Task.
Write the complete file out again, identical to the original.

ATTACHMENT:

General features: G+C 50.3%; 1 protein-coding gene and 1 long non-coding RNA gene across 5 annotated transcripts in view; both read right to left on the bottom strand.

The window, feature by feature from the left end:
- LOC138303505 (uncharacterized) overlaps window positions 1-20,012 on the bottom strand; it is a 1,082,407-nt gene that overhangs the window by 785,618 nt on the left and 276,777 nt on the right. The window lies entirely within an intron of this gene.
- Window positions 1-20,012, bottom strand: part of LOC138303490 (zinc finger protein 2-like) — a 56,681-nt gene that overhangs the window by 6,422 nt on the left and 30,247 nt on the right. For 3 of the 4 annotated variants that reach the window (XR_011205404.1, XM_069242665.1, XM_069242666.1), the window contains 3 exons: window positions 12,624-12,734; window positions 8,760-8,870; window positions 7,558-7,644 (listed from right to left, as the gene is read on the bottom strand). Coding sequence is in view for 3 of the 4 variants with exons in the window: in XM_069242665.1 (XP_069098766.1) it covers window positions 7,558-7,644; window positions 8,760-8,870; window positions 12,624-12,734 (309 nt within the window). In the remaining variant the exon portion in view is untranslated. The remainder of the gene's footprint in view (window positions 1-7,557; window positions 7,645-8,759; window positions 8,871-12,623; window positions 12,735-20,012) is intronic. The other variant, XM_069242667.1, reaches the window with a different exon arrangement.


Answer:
General features: G+C 50.3%; 1 protein-coding gene and 1 long non-coding RNA gene across 5 annotated transcripts in view; both read right to left on the bottom strand.

The window, feature by feature from the left end:
- LOC138303505 (uncharacterized) overlaps window positions 1-20,012 on the bottom strand; it is a 1,082,407-nt gene that overhangs the window by 785,618 nt on the left and 276,777 nt on the right. The window lies entirely within an intron of this gene.
- Window positions 1-20,012, bottom strand: part of LOC138303490 (zinc finger protein 2-like) — a 56,681-nt gene that overhangs the window by 6,422 nt on the left and 30,247 nt on the right. For 3 of the 4 annotated variants that reach the window (XR_011205404.1, XM_069242665.1, XM_069242666.1), the window contains 3 exons: window positions 12,624-12,734; window positions 8,760-8,870; window positions 7,558-7,644 (listed from right to left, as the gene is read on the bottom strand). Coding sequence is in view for 3 of the 4 variants with exons in the window: in XM_069242665.1 (XP_069098766.1) it covers window positions 7,558-7,644; window positions 8,760-8,870; window positions 12,624-12,734 (309 nt within the window). In the remaining variant the exon portion in view is untranslated. The remainder of the gene's footprint in view (window positions 1-7,557; window positions 7,645-8,759; window positions 8,871-12,623; window positions 12,735-20,012) is intronic. The other variant, XM_069242667.1, reaches the window with a different exon arrangement.